Iím loviní the summer! Getting out into the garden during the summer is a matter of timing. If the forecast is for hot weather, the key is to getting out in the morning and getting those pots watered. If the forecast is for showers, itís timing the trips to the garden during the dry periods to check veggies and picking what the garden has to offer. It is all about taking advantage of the opportunities that the weather presents. Sometimes the planning is centered around watering and vacations. Check out our story on watering tips to help your garden get through the heat!
This week we featured...
Willamette View Roses
What do you do when your favorite garden has to go away? Well, if you are the staff and residents at Willamette View, you build a new one! That is exactly what they did. We met with Meredith from the staff and she told us that Willamette View had to grow and so the old rose garden planted in 1955 had to go. That was when residents started working with staff on getting the plans laid for a new garden. Jim, a resident at Willamette View, led a group that worked with designers and plant people on getting the location chosen and soon after roses started going into the new garden. Phil Edmunds from Garden Rose Consulting (503-476-4262), who had been helping maintain the old garden jumped in and help with the moving of around 35 of the old roses into a bed of nearly 300 new roses. Each of the new beds is assigned to a rose lover at Willamette View, except for a couple of open beds that are used for others to get cut flowers for their apartments.
This garden is a great example of people working together when change happens, to create a place of beauty for all to enjoy for years to come!
Ever moved from a home and wanted to take along your favorite rose? Or maybe a friend wanted a rose just like one in your garden. You could try to find the same rose at your local garden center, but if you canít, we have a way that you can take a cutting and share it with anyone! Rachel at the International Rose Test Garden at Washington Park showed us how you can make a new plant with just a few things, no greenhouse needed!
She told us that you simply wait for a stem to finish blooming on your rose bush. At that point cut the stem down as you normally would when deadheading. This is a vegetative cutting. Make sure that you have at least 3 leaf nodes on the stem. Cut off the flowers and the bottom 2 leaves. Leave the leaves near the top of your cutting. Take a sealable bag of clean potting soil and water it down. Donít soak it. Get some rooting hormone and dip the bottom end of the stem in the hormone. Donít use a lot, just a little dab on the bottom. Then place the cutting in the bag of soil and seal it up. Keep it in a warm place, with indirect sunlight and donít open the bag for at least 2 weeks. Pretty soon you should see roots forming inside the bag. Once the roots are formed, transfer the rose to a larger pot and treat it like any other potted plant. You now have a new rose made from your old rose! Try this project with your kids and show them how easy it is to make plants grow!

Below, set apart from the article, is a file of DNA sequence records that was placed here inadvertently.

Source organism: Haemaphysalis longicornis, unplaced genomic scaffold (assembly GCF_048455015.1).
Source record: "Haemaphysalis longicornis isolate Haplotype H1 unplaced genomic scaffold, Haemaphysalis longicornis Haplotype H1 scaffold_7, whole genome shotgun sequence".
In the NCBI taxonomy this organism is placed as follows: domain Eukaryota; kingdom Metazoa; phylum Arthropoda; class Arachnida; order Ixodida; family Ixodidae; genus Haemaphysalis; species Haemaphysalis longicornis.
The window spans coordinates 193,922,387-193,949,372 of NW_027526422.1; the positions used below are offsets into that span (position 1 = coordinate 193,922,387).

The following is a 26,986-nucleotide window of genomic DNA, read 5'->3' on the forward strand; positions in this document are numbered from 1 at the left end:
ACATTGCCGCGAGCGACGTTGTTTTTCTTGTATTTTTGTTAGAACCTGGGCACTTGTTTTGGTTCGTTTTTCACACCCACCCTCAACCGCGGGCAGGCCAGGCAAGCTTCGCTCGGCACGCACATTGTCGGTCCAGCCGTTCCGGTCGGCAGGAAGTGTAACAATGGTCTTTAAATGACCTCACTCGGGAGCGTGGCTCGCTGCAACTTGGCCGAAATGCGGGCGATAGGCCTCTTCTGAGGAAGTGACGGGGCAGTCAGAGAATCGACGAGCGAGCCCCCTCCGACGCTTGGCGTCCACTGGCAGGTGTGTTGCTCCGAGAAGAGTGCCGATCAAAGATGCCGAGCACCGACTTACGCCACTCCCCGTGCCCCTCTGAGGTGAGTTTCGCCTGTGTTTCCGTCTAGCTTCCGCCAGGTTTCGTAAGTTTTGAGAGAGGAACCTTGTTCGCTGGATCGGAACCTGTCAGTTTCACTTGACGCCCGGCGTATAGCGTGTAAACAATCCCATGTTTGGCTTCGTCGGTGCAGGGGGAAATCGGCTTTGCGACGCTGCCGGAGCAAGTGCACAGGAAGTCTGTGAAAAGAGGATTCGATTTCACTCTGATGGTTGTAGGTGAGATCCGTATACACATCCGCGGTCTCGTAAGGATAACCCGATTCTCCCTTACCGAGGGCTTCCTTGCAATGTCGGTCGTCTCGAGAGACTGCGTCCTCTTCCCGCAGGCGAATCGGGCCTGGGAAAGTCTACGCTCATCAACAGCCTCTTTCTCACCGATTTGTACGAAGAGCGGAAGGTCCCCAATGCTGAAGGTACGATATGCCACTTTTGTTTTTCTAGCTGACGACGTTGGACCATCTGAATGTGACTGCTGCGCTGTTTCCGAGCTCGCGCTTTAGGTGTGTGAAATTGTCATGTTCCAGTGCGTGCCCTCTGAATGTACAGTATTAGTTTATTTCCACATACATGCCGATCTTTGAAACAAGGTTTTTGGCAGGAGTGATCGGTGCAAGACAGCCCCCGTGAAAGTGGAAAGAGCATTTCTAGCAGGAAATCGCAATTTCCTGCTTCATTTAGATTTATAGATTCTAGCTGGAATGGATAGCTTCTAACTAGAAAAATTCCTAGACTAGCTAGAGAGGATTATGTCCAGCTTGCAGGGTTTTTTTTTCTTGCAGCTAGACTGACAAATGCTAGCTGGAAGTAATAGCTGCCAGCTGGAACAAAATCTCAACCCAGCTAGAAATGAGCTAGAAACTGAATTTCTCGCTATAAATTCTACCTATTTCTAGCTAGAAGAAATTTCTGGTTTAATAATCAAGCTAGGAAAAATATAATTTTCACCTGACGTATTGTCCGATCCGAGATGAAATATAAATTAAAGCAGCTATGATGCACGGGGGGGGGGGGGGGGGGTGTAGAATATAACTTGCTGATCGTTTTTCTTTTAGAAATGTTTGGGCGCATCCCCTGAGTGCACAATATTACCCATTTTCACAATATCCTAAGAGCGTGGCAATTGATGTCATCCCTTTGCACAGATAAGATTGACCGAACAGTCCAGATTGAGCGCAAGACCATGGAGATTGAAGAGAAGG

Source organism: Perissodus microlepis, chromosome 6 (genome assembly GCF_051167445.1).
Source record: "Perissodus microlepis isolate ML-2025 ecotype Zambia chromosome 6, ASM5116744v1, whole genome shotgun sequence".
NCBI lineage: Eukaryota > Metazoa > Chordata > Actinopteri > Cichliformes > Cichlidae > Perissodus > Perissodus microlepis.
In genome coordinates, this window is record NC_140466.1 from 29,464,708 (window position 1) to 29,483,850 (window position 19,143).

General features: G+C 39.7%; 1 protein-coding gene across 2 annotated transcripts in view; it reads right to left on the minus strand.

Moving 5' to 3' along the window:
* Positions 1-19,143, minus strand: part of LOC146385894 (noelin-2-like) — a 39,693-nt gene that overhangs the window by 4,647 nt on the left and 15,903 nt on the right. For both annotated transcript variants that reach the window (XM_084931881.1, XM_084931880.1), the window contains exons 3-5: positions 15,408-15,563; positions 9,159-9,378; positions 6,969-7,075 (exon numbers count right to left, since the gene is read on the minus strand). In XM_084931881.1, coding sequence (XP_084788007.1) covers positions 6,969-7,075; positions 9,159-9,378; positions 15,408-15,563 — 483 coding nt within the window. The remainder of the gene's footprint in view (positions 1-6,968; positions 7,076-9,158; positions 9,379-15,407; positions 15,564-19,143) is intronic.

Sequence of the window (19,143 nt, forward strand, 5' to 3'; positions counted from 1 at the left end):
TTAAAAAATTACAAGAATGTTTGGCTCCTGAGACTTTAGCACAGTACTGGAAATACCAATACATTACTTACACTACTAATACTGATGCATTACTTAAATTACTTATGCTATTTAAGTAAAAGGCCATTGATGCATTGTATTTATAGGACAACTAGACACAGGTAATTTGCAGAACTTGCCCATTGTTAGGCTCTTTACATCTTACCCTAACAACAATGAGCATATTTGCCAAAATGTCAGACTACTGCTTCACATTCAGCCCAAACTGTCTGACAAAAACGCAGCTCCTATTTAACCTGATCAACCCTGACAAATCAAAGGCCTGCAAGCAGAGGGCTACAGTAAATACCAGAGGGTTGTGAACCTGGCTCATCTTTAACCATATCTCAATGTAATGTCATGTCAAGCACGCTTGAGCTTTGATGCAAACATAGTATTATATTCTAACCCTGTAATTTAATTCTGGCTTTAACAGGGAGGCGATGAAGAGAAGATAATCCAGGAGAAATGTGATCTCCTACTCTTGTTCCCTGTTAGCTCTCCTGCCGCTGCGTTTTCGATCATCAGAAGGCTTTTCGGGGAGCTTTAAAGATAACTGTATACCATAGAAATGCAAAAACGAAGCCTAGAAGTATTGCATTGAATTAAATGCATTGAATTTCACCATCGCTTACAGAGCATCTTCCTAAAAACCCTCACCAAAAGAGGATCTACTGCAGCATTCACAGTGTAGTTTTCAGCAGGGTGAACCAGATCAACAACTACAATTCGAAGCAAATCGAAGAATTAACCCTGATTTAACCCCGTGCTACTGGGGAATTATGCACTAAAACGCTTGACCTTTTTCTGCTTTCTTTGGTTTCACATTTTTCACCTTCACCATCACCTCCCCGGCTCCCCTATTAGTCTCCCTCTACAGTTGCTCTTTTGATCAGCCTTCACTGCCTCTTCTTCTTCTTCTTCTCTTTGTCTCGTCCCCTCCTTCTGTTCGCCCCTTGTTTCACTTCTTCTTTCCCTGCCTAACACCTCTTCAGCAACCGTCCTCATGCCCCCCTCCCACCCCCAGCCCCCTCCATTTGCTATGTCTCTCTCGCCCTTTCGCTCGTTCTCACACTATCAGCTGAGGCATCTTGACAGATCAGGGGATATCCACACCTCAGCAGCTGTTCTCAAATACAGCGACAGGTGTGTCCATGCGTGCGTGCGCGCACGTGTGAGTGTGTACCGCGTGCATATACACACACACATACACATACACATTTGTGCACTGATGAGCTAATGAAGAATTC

Summer Water Tips
Summer is here and you might be getting ready to take that vacation that youíve been waiting all year to take, but what about your lawn, what about your plants!? To get some tips on how to prepare your lawn and garden for your travels we met with our old friend Kevin from the Regional Water Providers Consortium. Kevin recommended that you start with a walk around your garden. Check out the sprinkler system and where your plants are located. Check to make sure that your system is in good working order and covering all the areas of your garden that need watering. If you have a neighbor who will be checking your house, walk them through your system as well, including how to shut off the system if there is a blowout or a problem. You should also make sure that your hose connections are tight and secure and that there are no leaks.
If you have pots or containers place them in a shady area with plants that have similar needs grouped together. That way they can all get the same attention that they deserve. If you are worried about keeping those containers watered, get a small kiddie pool and fill it with a couple of inches of water and place your containers in the pool. This should help them stay watered until you return.
By taking a few steps you can return to a happy and healthy landscape after your summer vacation!
Grady Rain Barrels
Summer is here and it is warm and dry, the perfect time to think about rain! Actually it is the perfect time to look into rain storage and rain barrels! We met with Brady from Grady Barrels (541-554-6753) in Eugene. Grady Barrels is the local expert in rain barrels and rain storage. They help homeowners set up rain catchment systems large and small. Brady showed us a kit that they have available on their website and at local garden centers like Down to Earth in Eugene, that will help you build your own rain barrel. He simply located the correct spot on the barrel to drill and then installed the shut off valve. Other kits that we didnít show you, allow you to hook up to your downspout and to also link your barrel to others to expand your systemís capacity. If you are interested in starting to capture your rain for other uses, check out the Grady Barrel website or give them a call. Do it now before the rains return this fall!